Pros: In addition to the same pros as listed above with the self-guided walk, your guide will bring to life the rich history and legends which I missed out on by doing a self-guided walk. Your guide will also point out the diverse flora and fauna that you’d likely just walk right by.
Furthermore, you’ll be hiking in the company of like-minded hikers. There’s nothing like a shared interest over multiple days to really connect with someone. I met my husband while shark diving on a live-aboard, so am living proof of this – although I’m pretty sure the tour doesn’t come with a guarantee of meeting your future spouse ;). Most of the meals are included with the guided tour ensuring that you always have someone to revel in the day’s adventures with. I hiked the Wicklow Way in Ireland alone and while I didn’t mind hiking alone, I didn’t enjoy eating dinner alone as I wanted to share what I’d seen and done that day.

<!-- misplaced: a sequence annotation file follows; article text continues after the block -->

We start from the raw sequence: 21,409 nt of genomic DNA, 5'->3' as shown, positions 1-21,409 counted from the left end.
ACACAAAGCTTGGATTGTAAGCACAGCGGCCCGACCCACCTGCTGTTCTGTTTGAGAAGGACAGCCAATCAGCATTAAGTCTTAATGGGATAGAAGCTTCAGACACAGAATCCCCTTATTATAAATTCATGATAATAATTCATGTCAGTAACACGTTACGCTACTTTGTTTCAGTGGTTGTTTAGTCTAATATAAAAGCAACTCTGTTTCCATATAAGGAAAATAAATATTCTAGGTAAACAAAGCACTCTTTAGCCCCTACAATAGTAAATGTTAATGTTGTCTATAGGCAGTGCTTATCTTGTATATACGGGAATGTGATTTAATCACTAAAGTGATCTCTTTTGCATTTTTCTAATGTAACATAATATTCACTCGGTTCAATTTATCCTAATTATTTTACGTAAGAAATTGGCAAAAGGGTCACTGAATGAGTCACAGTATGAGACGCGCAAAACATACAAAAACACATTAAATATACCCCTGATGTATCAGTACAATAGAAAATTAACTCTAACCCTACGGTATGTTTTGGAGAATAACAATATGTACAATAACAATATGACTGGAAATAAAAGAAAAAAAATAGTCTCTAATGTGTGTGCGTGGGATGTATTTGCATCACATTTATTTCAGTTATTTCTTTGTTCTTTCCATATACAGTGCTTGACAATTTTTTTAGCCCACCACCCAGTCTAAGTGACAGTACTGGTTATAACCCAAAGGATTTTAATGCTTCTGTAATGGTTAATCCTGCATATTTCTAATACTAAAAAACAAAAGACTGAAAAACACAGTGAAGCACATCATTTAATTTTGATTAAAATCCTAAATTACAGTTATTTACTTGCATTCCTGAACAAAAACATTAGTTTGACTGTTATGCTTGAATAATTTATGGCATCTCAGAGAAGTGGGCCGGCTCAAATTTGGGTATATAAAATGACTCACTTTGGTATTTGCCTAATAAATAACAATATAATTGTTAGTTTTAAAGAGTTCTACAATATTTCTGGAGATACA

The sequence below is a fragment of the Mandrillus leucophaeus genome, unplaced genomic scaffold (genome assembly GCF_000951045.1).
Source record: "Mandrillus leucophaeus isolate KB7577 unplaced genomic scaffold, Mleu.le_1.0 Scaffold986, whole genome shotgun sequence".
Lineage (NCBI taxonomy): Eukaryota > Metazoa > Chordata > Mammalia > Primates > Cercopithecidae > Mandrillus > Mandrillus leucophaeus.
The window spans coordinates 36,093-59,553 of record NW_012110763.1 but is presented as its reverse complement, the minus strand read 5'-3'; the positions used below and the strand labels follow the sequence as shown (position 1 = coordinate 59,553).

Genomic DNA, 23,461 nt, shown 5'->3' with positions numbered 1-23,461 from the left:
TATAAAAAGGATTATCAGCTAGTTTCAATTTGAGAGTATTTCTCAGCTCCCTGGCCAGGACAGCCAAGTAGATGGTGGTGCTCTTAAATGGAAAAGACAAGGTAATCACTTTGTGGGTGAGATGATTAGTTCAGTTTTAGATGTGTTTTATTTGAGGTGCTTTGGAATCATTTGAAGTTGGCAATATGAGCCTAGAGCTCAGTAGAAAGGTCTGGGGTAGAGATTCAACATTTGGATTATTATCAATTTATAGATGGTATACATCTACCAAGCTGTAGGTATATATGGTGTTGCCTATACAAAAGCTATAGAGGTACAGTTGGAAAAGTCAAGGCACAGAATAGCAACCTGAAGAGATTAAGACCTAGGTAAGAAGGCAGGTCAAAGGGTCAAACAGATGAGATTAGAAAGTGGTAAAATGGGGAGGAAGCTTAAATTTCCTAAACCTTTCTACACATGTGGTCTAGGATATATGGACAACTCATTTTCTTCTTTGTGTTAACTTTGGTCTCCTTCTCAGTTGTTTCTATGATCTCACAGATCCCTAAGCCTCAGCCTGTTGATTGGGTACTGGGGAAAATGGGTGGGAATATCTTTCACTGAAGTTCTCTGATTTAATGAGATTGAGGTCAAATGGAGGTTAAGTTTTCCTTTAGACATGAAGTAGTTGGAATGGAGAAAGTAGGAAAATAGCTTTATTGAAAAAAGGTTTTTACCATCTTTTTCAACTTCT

Cons: While the guided trip is reasonably priced at £1375, it is more expensive than if you did it by yourself of choose the self-guided walk. Still, I think it provides exceptional value.
Medical Advice and Travel Insurance
After one expensive incident years ago where I didn’t have travel insurance, I always travel with travel insurance. It’s especially important when doing something adventurous, like hiking the West Highland Way, where a slip can lead to a broken ankle. Often the nearest hospital is miles away so even a taxi ride is costly, let alone the medical treatment. I’m a fan of World Nomads Insurance.
You should also travel with an Outdoor First Aid Kit, and have something for blisters which often plague hikers and can ruin your trip. I always have Compeed in my backpack. It’s the best solution for blisters that I’ve found.
Packing for the West Highland Way